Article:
(woman) Well, I'm not using it right now? But I really need to keep it handy
just in case.
(narrator) What does the woman mean?
13.
(woman) Look at that sky! I can't believe I forgot my umbrella again!
(man) We are almost there, Mary. I think we'll be able to make it.
(narrator) What can be inferred about the weather?
14.
(woman) I don't know why the university requires freshmen to live in dorms
for a whole year!
(man) Cheer up. You'll be able to live off-campus next year if you want!
(narrator) What can be inferred about the woman?

15.
(man) So, you and Julia are no longer roommates. I'm not surprised. You
two never did things very compatible.
(woman) Yeah, well... It's not that we didn't get along... We just didn't have
much in common.
(narrator) What can be inferred about the woman?
16.
(man) The glare was so intense even my sunglasses didn't help.
(woman) Look, if you take Route 27 in the late afternoon, you're driving
straight into the sun! I'd consider an alternative.
(narrator) What does the woman suggest the man do?
17.
(man) Remember when I said I might have to back out of the concert if I
didn't have my history paper done yet? Well, guess what?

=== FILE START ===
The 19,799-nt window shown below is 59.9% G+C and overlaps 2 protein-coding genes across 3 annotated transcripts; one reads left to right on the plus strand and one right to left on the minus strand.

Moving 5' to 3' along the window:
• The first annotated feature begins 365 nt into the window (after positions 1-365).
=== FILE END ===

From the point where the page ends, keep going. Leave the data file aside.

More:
(woman) That's okay. Do you know anyone else who enjoys Jazz?
(narrator) What will the woman probably do?
18.
(woman) Personally I've never cared for the food at Sullivan's.
(man) I think it all depends on the chef's mood that day.
(narrator) What does the man imply?
19.
(man) You look worn out. Are you feeling under the weather?
(woman) Not at all. But I have been putting in some wrong errors in the
chemistry lab.
(narrator) What does the woman mean?

20.
(woman) I think this coat is in great color. And the price is certainly right.
(man) How about the weight, though. Remember we're supposed to have a
really severe winter this year.
(narrator) What does the man imply about the coat?
(Go on to the next page.)
21.
(man) Michelle, this is Jeff, our new reporter. Would you have some time
today to show him around. You know introducing to the others make
him feel at home.
(woman) I'll be happy to. Then after lunch I can set him up at his desk so he
can get to work.
(narrator) What will Jeff probably do after lunch?
22.
(woman) Do the directions say we should go left or right at the stop sign?
(man) Hum, that's funny! I don't actually see anything here about it!
(narrator) What does the man imply?
23.
(woman) Someone told me the new restaurant on Grant Street is pretty good
(man) The atmosphere is wonderful. But what's more important to you,
good food or nice atmosphere?
(narrator) What does the man imply?
24.
(man) So, what time does your art-history class meet again?